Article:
Amos Storkey

Tutorial: Introduction to Belief Networks


As an introduction to the research I have been doing using and developing belief network approaches, I thought it might be useful to provide a basic introduction to what I am talking about. If you find this tutorial useful then please put a link to it on your home page. To switch to a printable form of this document hit here. Reload to return to the original form.

Belief Networks and Probabilistic Graphical Models

Belief networks (Bayes Nets, Bayesian Networks) are a vital tool in probabilistic modelling and Bayesian methods. They are one class of probabilistic graphical model. In other words they are a marriage between two important fields: probability theory and graph theory. It is this combination which makes them a powerful methodology within machine learning and statistics.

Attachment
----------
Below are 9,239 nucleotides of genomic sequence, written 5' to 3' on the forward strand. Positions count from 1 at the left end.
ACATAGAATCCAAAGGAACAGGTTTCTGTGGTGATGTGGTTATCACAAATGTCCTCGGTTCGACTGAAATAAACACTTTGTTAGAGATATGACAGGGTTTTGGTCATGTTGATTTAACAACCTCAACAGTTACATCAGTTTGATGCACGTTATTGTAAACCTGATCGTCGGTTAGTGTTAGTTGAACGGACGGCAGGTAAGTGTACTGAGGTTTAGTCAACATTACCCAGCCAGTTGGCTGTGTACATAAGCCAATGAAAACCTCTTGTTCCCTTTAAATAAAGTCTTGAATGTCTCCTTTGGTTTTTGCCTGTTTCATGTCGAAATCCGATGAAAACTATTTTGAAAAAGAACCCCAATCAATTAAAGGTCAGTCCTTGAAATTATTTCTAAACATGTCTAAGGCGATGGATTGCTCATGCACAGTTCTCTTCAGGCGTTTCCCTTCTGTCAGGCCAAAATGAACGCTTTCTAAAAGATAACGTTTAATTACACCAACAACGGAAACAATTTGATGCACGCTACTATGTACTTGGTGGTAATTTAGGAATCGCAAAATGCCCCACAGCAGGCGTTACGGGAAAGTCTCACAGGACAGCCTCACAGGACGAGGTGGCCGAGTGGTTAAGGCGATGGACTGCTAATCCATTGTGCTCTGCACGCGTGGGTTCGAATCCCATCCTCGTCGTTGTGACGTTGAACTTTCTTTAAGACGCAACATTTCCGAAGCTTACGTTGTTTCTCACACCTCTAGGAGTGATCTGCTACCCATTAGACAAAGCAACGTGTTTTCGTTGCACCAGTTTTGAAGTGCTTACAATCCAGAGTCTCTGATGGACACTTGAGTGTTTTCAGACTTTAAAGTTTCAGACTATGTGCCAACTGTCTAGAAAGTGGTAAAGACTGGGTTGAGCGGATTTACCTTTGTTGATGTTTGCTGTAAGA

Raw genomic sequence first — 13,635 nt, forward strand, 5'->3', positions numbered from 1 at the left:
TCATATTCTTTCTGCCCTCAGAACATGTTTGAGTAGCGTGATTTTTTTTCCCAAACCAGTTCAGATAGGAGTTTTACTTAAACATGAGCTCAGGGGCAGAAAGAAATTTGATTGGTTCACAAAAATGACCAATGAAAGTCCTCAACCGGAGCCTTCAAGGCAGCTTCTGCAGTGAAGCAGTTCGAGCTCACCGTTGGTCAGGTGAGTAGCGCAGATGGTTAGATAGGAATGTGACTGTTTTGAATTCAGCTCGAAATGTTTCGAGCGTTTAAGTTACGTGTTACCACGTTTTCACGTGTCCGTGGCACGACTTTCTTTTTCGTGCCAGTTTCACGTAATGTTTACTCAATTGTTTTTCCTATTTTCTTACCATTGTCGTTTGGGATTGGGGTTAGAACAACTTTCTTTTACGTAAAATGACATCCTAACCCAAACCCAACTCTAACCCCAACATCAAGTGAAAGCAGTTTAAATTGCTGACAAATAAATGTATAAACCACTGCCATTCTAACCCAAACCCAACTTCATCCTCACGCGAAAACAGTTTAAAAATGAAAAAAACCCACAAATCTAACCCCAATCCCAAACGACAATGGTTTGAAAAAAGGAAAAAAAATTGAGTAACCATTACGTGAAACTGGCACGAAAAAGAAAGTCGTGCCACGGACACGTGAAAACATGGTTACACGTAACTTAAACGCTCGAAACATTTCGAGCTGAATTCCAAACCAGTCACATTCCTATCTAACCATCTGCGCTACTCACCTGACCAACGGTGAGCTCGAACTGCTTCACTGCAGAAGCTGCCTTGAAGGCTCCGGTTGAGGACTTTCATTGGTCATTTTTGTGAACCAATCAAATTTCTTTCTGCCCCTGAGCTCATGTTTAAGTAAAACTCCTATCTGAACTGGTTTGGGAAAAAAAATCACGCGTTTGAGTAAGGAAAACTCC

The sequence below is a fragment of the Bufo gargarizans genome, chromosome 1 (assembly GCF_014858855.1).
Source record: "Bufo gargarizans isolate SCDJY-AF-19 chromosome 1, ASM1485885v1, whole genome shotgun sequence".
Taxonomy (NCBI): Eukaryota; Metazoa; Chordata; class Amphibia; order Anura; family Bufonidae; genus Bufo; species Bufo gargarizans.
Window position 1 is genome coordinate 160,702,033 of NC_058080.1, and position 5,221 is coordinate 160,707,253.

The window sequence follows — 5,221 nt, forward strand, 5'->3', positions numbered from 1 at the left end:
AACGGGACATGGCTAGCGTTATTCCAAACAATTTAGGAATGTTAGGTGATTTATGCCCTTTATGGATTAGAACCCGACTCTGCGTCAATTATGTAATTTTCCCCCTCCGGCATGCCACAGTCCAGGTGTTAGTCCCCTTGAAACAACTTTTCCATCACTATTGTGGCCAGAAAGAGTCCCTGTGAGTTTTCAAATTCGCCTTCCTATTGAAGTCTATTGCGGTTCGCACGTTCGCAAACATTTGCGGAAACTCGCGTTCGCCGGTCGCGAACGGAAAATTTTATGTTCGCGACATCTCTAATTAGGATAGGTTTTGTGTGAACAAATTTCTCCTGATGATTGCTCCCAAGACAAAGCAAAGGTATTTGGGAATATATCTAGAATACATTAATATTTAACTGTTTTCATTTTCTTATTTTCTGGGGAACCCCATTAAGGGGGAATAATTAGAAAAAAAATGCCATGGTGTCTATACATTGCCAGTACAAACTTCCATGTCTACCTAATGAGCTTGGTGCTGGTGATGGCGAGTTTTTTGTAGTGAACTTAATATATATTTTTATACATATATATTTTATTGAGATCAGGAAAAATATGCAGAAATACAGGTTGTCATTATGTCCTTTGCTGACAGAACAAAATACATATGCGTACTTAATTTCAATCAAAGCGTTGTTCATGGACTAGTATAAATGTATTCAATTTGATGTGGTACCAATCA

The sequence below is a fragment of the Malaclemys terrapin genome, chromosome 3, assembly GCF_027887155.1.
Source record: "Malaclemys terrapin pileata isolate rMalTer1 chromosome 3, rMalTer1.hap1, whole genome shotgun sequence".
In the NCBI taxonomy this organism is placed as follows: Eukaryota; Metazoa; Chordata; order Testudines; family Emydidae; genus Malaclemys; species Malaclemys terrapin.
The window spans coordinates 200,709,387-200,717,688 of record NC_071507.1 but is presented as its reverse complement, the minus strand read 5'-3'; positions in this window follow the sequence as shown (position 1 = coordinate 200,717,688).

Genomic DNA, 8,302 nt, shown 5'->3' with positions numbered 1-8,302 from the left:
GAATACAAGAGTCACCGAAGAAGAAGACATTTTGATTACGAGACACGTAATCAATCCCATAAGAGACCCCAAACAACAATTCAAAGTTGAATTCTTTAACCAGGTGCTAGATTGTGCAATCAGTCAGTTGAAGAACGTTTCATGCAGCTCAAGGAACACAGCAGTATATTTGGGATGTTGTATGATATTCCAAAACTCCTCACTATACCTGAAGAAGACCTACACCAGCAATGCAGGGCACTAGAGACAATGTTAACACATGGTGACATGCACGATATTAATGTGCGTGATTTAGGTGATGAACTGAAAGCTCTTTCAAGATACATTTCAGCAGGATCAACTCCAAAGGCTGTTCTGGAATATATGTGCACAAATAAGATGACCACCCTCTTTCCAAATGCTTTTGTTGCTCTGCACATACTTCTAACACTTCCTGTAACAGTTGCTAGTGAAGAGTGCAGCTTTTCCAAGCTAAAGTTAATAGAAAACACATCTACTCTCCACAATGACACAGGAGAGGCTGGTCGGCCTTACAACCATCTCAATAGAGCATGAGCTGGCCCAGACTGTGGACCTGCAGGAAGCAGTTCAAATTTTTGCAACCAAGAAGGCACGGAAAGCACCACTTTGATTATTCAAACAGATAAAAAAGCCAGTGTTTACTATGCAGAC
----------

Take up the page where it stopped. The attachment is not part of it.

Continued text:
Use of belief networks has become widespread partly because of their intuitive appeal. A given belief network is very easily related to a particular probabilistic model, and is easily understood in turns of direct dependence. Because they are useful in simplifying the manipulations in Bayesian inference they have a great practical use in real world problems. Belief networks, or Bayes Nets as they are sometimes known, have been used widely from medical diagnosis to image modelling, from genetics to speech recognition, from economics to space exploration. They can be valuable in any area where there is the requirement for finding out about unknown variables through the utilisation of structural relationships and data. Even if the exact form of the relationships between the variables of interest are not known it does not matter, because the uncertainty can be represented probabilistically.